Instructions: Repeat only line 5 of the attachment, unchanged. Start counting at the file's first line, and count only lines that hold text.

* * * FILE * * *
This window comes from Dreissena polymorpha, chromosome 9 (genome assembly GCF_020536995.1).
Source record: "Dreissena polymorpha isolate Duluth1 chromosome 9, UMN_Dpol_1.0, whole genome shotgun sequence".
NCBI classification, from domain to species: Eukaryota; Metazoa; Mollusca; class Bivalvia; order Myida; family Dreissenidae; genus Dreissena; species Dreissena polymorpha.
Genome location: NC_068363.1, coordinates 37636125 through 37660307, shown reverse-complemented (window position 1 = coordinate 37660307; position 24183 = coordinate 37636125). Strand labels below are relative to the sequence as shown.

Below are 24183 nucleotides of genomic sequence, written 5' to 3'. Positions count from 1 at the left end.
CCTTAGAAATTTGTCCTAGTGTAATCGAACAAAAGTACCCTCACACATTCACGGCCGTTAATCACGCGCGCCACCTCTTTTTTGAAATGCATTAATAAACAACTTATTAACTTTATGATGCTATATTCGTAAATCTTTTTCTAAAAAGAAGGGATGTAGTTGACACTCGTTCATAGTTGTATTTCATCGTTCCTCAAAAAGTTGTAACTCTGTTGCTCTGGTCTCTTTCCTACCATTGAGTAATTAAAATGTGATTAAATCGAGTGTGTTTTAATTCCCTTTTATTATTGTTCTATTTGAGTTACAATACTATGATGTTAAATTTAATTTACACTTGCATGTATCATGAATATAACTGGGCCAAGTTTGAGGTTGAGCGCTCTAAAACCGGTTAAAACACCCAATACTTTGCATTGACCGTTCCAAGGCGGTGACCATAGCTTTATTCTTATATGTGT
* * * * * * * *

Below are 24183 nucleotides of genomic sequence, written 5' to 3'. Positions count from 1 at the left end.